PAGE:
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How to configure a cheap, secure RAID backup system

Christopher Phin | July 23, 2015
We usually store our photos, documents, and more on a single hard disk--or, increasingly these days, a solid state drive (SSD)--but there's always the nagging worry that the disk will fail, taking all your work and memories with it. Backing up using Time Machine, Super Duper!, or CrashPlan, say, is a good way of reducing this risk, but there is another: RAID.

Note too that this is a handy way of recycling old internal drives--maybe you recently swapped one out for an SSD and it's sitting in a drawer?--either by slotting them into a dock or mounting them in a drive enclosure. (Mine is from Macally, and Other World Computing sells them too.) 

Start building your RAID 

Connect your drives then launch Disk Utility (/Applications/Utilities) and click on either of the two disks you want to build into a RAID. Click the RAID tab at the top of the right-hand pane, and name the single drive you'll create in the RAID Set Name field. Ensure the RAID Type dropdown is set to Mirrored RAID Set.

Add drives and set options

Drag the drives you want to use for your RAID setup from the list on the left into the space on the right. Click Options below this space and check the option to have the RAID set automatically rebuilt.

Create the RAID 

Click the Create button at the bottom right, double check you have the correct drives specified, then hit the Create button in the confirmation sheet.

Use your new RAID drive for backup

Depending on your system, as soon as the RAID set has finished being built, you might get a prompt to use it as a Time Machine backup; if this is what you want to do, click Use as Backup Disk, but otherwise click one of the other options. For example, you might wish to use a different backup system, such as Super Duper! or Carbon Copy Cloner.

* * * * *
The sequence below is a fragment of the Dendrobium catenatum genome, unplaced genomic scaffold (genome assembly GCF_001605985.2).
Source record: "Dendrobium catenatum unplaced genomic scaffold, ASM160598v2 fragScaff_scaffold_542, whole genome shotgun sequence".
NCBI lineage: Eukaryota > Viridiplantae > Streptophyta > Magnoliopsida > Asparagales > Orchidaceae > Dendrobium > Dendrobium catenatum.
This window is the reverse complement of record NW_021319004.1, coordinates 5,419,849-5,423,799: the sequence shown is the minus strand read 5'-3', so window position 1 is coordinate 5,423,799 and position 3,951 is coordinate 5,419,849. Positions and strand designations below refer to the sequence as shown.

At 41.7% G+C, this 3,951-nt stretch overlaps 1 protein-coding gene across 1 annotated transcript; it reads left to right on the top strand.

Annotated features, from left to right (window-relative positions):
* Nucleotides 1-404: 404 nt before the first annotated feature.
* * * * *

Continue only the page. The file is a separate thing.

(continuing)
Though there are some optional steps below, you're essentially done now. By backing up to this mirrored RAID drive, you're giving yourself some extra protection; now your main drive can fail and even one of your external backup drives can fail at the same time, and you'll still be able to recover your data. No backup system is guaranteed--all you're doing is mitigating risk with each additional layer of protection you add--but this is a good step in making catastrophic data loss less likely.

Inspect your setup 

Before you started this process, you would have had two external drives mounted on your Mac, and showing up on your Desktop and in the Finder Sidebar. Now, it looks like you only have one, but that's because the system is treating those two drives as a single disk. The two drives are still there and connected, but you don't address them independently; you chuck everything at the new RAID set you just created, and the system takes care of mirroring your data to both drives. Have a look in Disk Utility, and you'll see how things are configured.

 

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